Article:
Hatred of Jews is coupled with hatred of the freedoms that characterise modernity and secular democracies
The horrific terrorist attacks in Copenhagen over the weekend, following those in Paris last month, reveal the deep hatred of liberal modernity that lies at the heart of antisemitism.
In both cities, the murders of Jews followed violent assaults on free speech. In Paris, cartoonists were killed for having dared to depict Muhammad as they depict countless other people. In Copenhagen, simply the act of discussing the right to depict Muhammad in that way was sufficient to attract the terrorists’ bullets.
There is little value in trying to find a rational explanation for this murderous irrationality. Instead, true explanations lie in an understanding of irrational ideologies and their use of antisemitism.
As Martin Kramer wrote about a different terrorist atrocity against Diaspora Jews over twenty years ago, ‘only someone persuaded of the existence of a world Jewish conspiracy against Islam’ could imagine that killing Jews in the Diaspora will benefit Palestinians.
Similarly, only someone who sees a Jewish plot behind every perceived ill that befalls Muslims and Islam could move so smoothly from killing cartoonists to killing Jews.
There has been much debate over whether Europe is the arena for a ‘new antisemitism’, different from the old fascist or ultra-nationalist versions that arose in Europe from the late 19th century and gripped much of the continent during the 20th. In this theory, the new antisemitism emanates from minority communities rather than indigenous elites and is focused on Israel rather than individual Jews.
In fact, the jihadist murders in Paris and Copenhagen show that the new antisemitism is not so different from the old. Hatred of Jews is coupled with hatred of the freedoms that characterise modernity and secular democracies, all wrapped together by conspiracy theories.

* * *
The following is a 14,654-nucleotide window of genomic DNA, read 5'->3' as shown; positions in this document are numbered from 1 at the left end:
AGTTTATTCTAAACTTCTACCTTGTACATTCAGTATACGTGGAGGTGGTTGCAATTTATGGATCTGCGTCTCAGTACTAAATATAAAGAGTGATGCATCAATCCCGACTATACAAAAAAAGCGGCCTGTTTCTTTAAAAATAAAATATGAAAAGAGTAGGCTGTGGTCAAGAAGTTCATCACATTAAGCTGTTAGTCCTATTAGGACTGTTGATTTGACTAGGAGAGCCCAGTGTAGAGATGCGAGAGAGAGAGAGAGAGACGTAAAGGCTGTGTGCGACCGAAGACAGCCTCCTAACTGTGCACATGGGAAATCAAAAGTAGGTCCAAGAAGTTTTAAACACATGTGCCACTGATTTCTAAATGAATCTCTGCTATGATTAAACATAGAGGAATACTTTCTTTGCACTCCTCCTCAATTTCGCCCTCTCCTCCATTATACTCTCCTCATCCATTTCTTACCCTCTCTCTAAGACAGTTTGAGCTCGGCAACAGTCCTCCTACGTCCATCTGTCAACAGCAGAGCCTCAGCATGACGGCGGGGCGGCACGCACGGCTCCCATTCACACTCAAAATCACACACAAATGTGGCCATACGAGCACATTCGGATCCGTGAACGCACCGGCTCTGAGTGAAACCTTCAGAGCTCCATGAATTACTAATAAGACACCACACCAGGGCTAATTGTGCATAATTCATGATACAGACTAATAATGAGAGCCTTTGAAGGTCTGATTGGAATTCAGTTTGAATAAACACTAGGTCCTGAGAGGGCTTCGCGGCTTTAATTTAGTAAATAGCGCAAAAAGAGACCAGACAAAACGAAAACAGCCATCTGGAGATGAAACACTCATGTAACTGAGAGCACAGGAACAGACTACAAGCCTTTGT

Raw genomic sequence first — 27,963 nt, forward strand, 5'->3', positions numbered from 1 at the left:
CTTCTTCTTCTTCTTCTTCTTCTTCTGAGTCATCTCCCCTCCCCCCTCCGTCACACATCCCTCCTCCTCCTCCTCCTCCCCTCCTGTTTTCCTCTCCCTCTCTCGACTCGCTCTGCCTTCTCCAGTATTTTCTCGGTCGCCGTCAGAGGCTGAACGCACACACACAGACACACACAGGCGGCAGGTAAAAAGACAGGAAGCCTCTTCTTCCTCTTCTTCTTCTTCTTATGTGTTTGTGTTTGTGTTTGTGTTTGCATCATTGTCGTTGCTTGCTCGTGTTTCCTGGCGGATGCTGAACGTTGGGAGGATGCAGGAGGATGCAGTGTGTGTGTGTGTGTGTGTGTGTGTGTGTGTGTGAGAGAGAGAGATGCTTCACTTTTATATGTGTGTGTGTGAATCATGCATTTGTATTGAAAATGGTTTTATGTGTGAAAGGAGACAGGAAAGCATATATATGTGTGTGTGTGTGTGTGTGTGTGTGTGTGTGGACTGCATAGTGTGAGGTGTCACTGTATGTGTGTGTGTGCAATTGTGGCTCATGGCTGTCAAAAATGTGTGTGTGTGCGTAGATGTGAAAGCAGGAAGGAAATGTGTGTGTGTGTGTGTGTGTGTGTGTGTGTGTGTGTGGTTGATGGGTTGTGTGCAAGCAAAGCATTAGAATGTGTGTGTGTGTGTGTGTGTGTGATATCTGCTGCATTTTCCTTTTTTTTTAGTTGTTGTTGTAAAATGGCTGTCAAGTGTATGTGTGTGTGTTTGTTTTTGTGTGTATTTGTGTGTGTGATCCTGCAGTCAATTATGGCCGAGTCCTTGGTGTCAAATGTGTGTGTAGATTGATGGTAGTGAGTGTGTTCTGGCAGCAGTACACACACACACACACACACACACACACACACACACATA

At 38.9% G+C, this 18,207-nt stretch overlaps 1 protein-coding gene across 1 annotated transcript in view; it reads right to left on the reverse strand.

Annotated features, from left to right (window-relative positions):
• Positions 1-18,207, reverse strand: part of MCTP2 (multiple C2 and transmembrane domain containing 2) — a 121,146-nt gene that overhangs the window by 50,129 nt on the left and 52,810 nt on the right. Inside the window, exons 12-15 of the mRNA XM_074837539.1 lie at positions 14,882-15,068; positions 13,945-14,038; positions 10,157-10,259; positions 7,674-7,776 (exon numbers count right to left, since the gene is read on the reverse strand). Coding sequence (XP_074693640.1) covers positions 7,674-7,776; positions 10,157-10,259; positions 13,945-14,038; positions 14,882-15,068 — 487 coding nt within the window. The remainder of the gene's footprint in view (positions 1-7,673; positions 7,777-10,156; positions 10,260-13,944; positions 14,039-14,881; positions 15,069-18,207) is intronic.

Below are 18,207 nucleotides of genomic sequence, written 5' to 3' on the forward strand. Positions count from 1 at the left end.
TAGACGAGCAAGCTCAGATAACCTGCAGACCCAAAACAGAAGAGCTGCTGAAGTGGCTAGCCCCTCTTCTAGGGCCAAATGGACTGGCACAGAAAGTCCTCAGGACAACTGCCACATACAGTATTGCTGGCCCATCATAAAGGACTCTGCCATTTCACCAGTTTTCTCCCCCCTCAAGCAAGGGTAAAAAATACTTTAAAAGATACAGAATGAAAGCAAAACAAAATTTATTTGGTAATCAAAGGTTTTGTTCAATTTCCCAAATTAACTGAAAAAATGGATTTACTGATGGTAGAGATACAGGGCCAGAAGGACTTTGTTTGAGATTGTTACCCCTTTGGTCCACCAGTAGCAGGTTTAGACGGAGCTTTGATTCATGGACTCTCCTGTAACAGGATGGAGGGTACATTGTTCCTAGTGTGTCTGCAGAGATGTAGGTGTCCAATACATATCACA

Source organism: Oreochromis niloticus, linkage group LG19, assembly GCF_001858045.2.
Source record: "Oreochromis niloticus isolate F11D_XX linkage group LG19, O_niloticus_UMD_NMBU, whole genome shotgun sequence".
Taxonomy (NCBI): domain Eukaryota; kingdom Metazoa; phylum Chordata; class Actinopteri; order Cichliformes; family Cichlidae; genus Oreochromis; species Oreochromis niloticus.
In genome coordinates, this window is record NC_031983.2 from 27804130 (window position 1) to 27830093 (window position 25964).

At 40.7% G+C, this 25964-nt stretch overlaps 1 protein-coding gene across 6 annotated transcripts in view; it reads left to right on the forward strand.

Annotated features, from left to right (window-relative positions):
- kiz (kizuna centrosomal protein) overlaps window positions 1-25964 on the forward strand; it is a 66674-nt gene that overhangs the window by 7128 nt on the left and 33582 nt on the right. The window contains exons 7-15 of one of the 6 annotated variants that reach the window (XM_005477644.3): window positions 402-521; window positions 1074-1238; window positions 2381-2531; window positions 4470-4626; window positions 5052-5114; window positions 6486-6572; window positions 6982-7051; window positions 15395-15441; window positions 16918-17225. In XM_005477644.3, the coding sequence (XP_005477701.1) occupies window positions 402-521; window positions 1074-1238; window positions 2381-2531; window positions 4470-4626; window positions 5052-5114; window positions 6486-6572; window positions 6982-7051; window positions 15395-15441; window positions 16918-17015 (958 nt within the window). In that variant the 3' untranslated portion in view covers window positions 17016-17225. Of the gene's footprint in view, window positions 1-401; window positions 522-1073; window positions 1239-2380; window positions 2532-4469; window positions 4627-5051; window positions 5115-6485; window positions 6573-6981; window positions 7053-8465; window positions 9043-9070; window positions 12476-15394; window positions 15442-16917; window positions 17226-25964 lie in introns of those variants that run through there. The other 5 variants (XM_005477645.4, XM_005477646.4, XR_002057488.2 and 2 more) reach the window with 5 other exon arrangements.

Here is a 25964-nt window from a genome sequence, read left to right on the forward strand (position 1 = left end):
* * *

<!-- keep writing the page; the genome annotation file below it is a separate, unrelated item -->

Cambridge historian (and official historian of MI5) Christopher Andrew warned, correctly, that:
“We cannot understand what al-Qaeda think they are fighting against and what they mean by ‘Jews and Crusaders’ unless we explore their conspiracy theories.”
Andrew suggested a decade ago that intelligence agencies should appoint an ‘Officer for Fanaticism and Conspiracy Theory’.
We cannot understand jihadist murders of Jews unless we appreciate that antisemitism is an ideology, not a grievance.
It is easy to call the publication of Muhammad cartoons ‘provocative’, as Hugh Muir did for the Guardian, or to ascribe the murder of European Jews to anger over Palestine, as Seamus Milne did in the same paper after Paris.
Easy, and perhaps comforting, but also wrong.
This is ‘slaughter as political protest’, Muir tells us. The idea that jihadist terrorism is simply an overheated, misguided expression of a legitimate or understandable ‘protest’ is too superficial an explanation for mass murder.
For sure, anger over Palestine is deeply held, but most who hold it do not attack Jews as a result. Similarly, many Muslims dislike depictions of their Prophet but few kill as a result.
Muir’s admonishment not to be ‘provocative’ by publishing cartoons of Muhammad is even more troubling. For by this logic, continuing to be Jewish in Europe, to visit synagogues or kosher shops, is also ‘provocative’. When faced with jihadist murderers bent on killing Jews, everyday Jewish life becomes ‘provocative’.
Better to recognise that jihadists have assaulted Europe’s core values and also highlighted the reluctance of some to stand by those values. “With rights to free speech come responsibilities”, Muir writes. Sometimes one of those responsibilities is the responsibility to defend the right of free speech against those who would remove it through the barrel of a gun.
Jews are often described as the ‘canary in the coal mine’ of Europe: the early warning of toxins circulating in society that will bring disaster for all. This is not a particularly edifying analogy. The miners’ canaries, after all, were supposed to die first in order to save the lives that really mattered.